15. 65
    richard thompson on 16 Dec 2008 #

    The video was cut short on totp as well, it reminds me of being 17 and in a rough town called Chelmsley Wood, where I lived at the time, prefer this to the LP track which I didn’t hear until much later on BRMB on a chart rundown.

  16. 66
    punctum on 8 Oct 2009 #

    I saw the Specials at the Glasgow Apollo two days before Christmas – Sunday 23 December 1979 – and together with the Brotherhood of Breath they constitute just about the best argument for multiculturalism in music I can think of. Both groups took the genres they loved – ska, post-Ellington big band jazz – and directly injected vibrant and sometimes violent nowness. Theirs was empathically a living music, stripped of drear worthiness and stultifying respect; it existed for its own now and ideally had to be witnessed at first hand, aurally and visually.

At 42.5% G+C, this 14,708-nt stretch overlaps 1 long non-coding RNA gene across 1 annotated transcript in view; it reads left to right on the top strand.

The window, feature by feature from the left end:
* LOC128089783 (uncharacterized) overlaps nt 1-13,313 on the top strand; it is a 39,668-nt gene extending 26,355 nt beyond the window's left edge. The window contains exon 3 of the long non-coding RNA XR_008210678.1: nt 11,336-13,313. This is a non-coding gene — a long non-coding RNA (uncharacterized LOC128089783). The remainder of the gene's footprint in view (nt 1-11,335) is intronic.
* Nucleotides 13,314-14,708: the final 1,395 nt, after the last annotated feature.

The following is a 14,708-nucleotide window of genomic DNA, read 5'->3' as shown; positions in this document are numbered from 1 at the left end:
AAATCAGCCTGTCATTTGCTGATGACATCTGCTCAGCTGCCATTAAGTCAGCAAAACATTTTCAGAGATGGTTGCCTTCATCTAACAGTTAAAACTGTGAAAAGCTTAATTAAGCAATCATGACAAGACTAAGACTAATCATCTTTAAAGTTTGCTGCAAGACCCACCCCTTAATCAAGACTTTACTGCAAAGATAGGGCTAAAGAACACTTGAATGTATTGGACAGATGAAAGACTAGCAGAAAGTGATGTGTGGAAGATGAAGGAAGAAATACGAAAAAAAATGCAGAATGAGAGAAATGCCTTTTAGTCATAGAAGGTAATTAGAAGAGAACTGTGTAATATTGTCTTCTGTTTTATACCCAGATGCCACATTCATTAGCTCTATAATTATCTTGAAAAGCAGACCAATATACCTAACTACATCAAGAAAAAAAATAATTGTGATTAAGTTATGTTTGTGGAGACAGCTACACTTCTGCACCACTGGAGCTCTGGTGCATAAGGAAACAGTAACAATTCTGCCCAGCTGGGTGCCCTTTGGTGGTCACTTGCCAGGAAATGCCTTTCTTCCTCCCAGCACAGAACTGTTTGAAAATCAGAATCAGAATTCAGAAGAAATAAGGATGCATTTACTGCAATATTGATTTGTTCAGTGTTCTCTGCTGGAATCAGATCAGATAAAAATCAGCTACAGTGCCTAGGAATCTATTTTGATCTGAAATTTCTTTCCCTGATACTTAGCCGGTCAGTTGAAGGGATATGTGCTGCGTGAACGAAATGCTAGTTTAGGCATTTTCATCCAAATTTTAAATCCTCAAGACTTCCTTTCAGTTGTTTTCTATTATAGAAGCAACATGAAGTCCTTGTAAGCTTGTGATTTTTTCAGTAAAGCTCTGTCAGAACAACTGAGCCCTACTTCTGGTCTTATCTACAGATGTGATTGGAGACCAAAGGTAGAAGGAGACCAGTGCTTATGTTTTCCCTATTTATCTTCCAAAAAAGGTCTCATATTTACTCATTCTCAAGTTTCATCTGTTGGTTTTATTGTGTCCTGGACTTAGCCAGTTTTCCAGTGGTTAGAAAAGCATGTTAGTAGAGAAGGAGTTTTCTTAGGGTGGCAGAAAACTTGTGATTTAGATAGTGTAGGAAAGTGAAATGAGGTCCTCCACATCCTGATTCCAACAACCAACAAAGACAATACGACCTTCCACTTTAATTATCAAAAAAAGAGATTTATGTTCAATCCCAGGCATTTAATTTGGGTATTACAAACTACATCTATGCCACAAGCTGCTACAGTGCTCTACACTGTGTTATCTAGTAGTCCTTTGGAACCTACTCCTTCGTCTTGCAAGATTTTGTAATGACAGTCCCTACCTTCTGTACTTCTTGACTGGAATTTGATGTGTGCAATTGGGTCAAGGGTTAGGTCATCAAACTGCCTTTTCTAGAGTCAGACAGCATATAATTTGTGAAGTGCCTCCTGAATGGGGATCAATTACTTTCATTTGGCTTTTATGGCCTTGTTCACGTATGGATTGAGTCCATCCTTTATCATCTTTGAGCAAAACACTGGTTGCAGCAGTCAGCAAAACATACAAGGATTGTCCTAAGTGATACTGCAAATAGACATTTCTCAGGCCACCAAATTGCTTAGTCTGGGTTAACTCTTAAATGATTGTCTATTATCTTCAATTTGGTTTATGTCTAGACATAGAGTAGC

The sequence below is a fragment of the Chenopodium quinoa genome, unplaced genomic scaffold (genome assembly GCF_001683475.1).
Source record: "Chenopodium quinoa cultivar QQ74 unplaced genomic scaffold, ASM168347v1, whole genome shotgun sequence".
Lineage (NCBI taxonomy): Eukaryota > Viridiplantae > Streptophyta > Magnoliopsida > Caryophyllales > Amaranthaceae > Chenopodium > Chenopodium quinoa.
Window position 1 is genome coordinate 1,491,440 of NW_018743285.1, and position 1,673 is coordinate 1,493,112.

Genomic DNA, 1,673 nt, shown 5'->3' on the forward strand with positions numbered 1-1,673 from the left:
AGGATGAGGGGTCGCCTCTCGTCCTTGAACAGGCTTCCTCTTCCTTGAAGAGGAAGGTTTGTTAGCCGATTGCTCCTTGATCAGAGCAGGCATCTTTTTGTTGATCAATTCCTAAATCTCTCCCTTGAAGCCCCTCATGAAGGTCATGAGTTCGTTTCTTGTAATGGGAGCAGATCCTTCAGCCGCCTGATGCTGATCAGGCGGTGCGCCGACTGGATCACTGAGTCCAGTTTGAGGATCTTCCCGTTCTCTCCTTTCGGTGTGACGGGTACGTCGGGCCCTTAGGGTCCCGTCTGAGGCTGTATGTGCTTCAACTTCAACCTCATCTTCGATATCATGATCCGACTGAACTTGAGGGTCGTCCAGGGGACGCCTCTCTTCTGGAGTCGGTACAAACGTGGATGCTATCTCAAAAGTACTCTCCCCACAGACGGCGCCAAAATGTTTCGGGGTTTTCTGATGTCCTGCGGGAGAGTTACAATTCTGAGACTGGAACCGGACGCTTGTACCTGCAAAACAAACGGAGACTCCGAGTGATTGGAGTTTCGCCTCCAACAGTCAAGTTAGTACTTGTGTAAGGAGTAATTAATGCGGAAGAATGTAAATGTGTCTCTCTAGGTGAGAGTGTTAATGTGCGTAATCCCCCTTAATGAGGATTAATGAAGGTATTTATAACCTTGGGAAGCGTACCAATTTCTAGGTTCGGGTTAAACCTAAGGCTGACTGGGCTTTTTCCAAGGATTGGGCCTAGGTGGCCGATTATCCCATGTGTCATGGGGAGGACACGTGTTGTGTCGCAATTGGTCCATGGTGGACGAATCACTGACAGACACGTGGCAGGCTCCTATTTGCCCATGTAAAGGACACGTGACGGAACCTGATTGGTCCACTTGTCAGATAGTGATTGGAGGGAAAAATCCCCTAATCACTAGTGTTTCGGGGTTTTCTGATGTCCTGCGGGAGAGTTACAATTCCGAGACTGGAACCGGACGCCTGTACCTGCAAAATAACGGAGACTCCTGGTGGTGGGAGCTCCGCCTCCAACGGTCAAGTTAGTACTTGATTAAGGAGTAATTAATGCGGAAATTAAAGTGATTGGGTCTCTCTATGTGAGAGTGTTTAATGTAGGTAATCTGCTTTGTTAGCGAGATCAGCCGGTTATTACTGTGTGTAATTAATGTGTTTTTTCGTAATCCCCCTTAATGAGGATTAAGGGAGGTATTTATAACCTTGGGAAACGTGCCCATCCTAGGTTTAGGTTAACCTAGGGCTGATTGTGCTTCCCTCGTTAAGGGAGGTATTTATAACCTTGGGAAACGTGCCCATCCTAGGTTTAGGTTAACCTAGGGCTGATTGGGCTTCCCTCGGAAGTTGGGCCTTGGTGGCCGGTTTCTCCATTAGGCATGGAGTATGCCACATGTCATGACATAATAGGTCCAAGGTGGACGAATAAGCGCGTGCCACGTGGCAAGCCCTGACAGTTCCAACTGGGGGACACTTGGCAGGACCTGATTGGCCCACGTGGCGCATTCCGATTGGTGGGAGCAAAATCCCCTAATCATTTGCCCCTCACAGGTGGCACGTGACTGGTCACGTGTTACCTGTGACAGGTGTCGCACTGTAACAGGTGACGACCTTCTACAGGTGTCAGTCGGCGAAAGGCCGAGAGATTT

The Specials – and concurrently, the 2-Tone movement – had emerged with their avant-garde post-punk take on ska in the summer of ’79 with the already strange “Gangsters.” Madness, the Beat and the Bodysnatchers rapidly followed in their wake – and eventually, and tangentially, Dexy’s and UB40. The movement was energising and inspiring; punk in its blood and rock steady in its Coventry-born genes. Watching the Specials onstage in their rumpled suits, porkpie hats and merciful-bordering-on-glum abandon made me think of what it must have been like to witness, say, the early Archie Shepp groups live; noisy and militant, but ultimately joyous in outlook. The first, eponymous Specials album was bountiful in raw colour, produced in a no-nonsense, get-it-down-quick-NEXT! fashion by Elvis Costello, and featured Chrissie Hynde enthusiastically joining in on the chorus of “Nite Klub,” keen backing vocals throughout from a then little-known American New Wave girl group called the Go-Go’s, and the imperturbable Rico, the direct link to their roots, the noblest of all trombonists with his effortless, natural authority.